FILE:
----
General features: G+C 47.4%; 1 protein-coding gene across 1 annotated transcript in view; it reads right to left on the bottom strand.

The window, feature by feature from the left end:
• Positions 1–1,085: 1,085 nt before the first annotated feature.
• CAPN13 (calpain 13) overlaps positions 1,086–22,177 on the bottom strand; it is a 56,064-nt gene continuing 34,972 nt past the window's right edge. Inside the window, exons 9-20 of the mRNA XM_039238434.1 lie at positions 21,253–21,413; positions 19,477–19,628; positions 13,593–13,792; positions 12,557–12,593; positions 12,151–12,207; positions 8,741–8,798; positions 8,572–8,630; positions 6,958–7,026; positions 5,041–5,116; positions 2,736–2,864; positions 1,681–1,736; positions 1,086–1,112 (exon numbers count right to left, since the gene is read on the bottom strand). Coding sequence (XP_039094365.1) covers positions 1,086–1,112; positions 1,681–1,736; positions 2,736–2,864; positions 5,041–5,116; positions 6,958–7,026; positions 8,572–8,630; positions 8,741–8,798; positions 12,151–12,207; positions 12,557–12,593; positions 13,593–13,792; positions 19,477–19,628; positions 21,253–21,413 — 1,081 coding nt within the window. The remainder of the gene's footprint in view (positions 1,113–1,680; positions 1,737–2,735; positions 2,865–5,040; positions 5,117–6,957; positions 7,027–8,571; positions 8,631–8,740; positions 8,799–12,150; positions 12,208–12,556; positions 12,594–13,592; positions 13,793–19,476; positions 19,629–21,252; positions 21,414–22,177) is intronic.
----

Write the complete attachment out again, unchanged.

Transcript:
General features: G+C 47.4%; 1 protein-coding gene across 1 annotated transcript in view; it reads right to left on the bottom strand.

The window, feature by feature from the left end:
• Positions 1–1,085: 1,085 nt before the first annotated feature.
• CAPN13 (calpain 13) overlaps positions 1,086–22,177 on the bottom strand; it is a 56,064-nt gene continuing 34,972 nt past the window's right edge. Inside the window, exons 9-20 of the mRNA XM_039238434.1 lie at positions 21,253–21,413; positions 19,477–19,628; positions 13,593–13,792; positions 12,557–12,593; positions 12,151–12,207; positions 8,741–8,798; positions 8,572–8,630; positions 6,958–7,026; positions 5,041–5,116; positions 2,736–2,864; positions 1,681–1,736; positions 1,086–1,112 (exon numbers count right to left, since the gene is read on the bottom strand). Coding sequence (XP_039094365.1) covers positions 1,086–1,112; positions 1,681–1,736; positions 2,736–2,864; positions 5,041–5,116; positions 6,958–7,026; positions 8,572–8,630; positions 8,741–8,798; positions 12,151–12,207; positions 12,557–12,593; positions 13,593–13,792; positions 19,477–19,628; positions 21,253–21,413 — 1,081 coding nt within the window. The remainder of the gene's footprint in view (positions 1,113–1,680; positions 1,737–2,735; positions 2,865–5,040; positions 5,117–6,957; positions 7,027–8,571; positions 8,631–8,740; positions 8,799–12,150; positions 12,208–12,556; positions 12,594–13,592; positions 13,793–19,476; positions 19,629–21,252; positions 21,414–22,177) is intronic.